Italy, the beginning of the 17th century. Benedetta, a nun who as a child has been assigned to a convent in Pesa, is haunted by religious visions. When a new novice, Bartholomew, arrives at the convent and takes an unequivocal interest in Benedetta, the visions become more and more realistic and the nun displays stigmata on her hands and feet.
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The fame and glory of the world is sometimes all too fleeting. Yesterday you might be revered as a saint, but once you stumble, those who put you in power will be ready to light a fire and consign your former idol to oblivion at once. This is something we have seen repeatedly throughout a long and sometimes very brutal human history. Both world leaders with unshakable reputations and people from the art and religious worlds are not really untouchable. Even their smallest mistakes come at a high price, and the reckoning is sure to come. And like no one else knows all the terrible delights of human reverence and hatred the main character of the cult book Judith K. Brown, “Immodest Acts: the life of a lesbian nun in Renaissance Italy,” which finally got a decent movie adaptation, created with the participation of the inimitable Paul Verhoeven.
So, the plot of the film takes us into a difficult, eventful, full of amazing revelations and, at the same time, the true cruelty of the 17th century. The Renaissance era is gradually approaching its logical conclusion. Civilized society is trying to look at the world from a slightly different, more enlightened angle, but even in such progressive (compared to the dark Middle Ages) times everyone is under the scrutiny of the environment, and if he is suspected of something unholy, with a greater likelihood of a court verdict for him will be completely disappointing.
At the head of the story is a young nun, Benedetta Carlini (Virginie Efira), who lives in a convent in Tuscany. Since her childhood, Benedetta knew that she was destined for a special destiny, and so when her parents sent her to serve God in a cloister of innocent virgins, she took it for granted. In her dreams, the girl sees Jesus himself, who reveals his truths to her in a somewhat unusual, frank form, but in real life Benedetta is by no means sinless, and her visions are in fact an illustration of what is really going on in the mind of a nun. The heroine is attracted in body and soul to the newly arrived novice Bartholomew (Daphne Patakia) and this bond is very difficult to break. Benedetta cannot resist the temptation and gives in to it in full. However, this is not the end of the extraordinary Benedetta’s woven paths of life. Traces are found on her body that can be interpreted as the appearance of divine stigmata, and now her fame is spreading far beyond the monastery. Benedetta receives recognition and power, people listen to her and try to please her. But if the girl makes a mistake, she will incur the wrath of those who do not forgive mistakes and will do everything possible to show the overzealous heroine her true place…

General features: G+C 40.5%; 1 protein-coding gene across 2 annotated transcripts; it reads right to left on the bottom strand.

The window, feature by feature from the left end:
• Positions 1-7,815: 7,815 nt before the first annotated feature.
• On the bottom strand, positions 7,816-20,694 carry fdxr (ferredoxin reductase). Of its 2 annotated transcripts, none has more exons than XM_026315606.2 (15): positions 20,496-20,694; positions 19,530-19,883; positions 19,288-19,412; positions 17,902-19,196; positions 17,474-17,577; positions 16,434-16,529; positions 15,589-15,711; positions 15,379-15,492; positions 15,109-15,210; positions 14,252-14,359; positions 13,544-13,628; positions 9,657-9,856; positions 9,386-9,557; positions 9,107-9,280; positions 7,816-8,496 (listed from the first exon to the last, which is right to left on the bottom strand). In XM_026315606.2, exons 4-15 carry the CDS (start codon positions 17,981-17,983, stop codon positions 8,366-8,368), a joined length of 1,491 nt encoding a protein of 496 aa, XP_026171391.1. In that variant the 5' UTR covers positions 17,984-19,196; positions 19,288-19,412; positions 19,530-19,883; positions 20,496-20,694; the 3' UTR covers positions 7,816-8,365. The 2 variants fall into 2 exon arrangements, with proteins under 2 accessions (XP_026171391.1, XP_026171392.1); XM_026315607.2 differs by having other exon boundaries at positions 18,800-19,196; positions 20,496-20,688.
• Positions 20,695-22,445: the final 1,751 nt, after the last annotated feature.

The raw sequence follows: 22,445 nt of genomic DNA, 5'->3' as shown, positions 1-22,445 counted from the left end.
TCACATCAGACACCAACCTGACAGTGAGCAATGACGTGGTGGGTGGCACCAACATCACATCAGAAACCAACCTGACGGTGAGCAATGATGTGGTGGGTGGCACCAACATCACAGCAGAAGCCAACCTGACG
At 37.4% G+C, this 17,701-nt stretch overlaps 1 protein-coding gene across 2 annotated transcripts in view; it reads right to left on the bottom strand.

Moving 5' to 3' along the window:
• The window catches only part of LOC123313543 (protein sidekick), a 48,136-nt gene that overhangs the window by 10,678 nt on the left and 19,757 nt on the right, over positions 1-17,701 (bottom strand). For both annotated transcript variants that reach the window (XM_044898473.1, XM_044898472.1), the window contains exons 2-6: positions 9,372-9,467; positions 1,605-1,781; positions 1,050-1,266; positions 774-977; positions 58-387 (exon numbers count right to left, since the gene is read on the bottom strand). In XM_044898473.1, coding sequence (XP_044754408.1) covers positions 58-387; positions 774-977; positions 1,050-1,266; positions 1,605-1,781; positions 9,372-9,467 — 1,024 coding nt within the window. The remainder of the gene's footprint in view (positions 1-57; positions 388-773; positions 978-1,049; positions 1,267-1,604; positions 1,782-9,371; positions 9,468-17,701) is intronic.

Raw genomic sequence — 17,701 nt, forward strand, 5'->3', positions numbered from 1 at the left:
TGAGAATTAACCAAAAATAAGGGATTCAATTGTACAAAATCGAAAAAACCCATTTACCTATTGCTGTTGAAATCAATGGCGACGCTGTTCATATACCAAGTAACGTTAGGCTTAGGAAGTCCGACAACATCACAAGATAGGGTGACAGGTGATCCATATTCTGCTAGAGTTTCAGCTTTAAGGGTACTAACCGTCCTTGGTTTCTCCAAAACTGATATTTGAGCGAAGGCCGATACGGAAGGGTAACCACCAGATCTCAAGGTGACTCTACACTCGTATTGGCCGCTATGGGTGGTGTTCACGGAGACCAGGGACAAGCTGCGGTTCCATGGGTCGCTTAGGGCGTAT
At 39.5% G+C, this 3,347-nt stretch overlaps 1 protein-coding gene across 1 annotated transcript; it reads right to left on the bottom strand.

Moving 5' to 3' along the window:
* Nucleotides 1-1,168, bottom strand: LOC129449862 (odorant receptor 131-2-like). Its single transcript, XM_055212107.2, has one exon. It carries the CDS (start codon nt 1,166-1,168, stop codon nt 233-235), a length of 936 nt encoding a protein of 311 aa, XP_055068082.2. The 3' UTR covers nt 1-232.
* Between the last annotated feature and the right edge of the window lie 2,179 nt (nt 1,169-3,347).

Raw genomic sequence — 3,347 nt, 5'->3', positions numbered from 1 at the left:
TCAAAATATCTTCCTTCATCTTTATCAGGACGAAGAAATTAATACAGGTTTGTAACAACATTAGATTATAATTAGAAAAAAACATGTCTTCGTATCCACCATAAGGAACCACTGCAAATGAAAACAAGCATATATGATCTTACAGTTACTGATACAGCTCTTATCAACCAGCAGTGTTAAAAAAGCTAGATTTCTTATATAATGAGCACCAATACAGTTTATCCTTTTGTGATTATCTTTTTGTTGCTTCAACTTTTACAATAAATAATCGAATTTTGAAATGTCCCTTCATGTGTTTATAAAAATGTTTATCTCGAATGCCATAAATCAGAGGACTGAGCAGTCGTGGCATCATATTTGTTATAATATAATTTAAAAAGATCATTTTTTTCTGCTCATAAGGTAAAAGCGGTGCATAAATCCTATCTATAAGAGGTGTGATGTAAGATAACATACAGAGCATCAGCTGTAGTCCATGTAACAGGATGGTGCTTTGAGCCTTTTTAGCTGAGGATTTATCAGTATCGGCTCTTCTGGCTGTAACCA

Now that the film has been shot and released, it is clear that none other than Paul Verhoeven, who was born to delight audiences with colorful, full of energy and passion erotic thrillers with strong female characters and a moral that can be interpreted in many different ways, could have made it. In Temptation, Verhoeven remains faithful to his trademark directorial style, which we saw in Basic Instinct and Showgirls: it is impossible to take your eyes off the screen action, there are dazzling, but far from simple beauties in the frame, and towards the end there is a complex dramatic revelation that makes you think about many things.
In “Temptation” there are quite a lot of explicit scenes and they are filmed exquisitely. The director knows how to show the female body filigree and not at all vulgar. Besides, there are two important plot components that conditionally divide the narrative into two parts. On the one hand we watch the vivid, intense love line of the two girls, and on the other we watch Benedetta’s emergence as a Catholic icon who gradually fades. And both become two sides of the same coin that can never be separated.
In the end, I want to say that “Temptation” fully lives up to high expectations. Paul Verhoeven has created a film that is able to amaze and definitely linger in the memory for a long time. So I advise to pay special attention to “Temptation”, because this story is worthy for the audience to get acquainted with it.
Codec: HEVC / H.265 (65.8 Mb/s)
Resolution: Upscaled 4K (2160p)
HDR: Dolby Vision, HDR10+
Original aspect ratio: 2.39:1
French: DTS-HD Master Audio 5.1
French: Dolby Digital 5.1
German: DTS-HD Master Audio 5.1
English, German, French.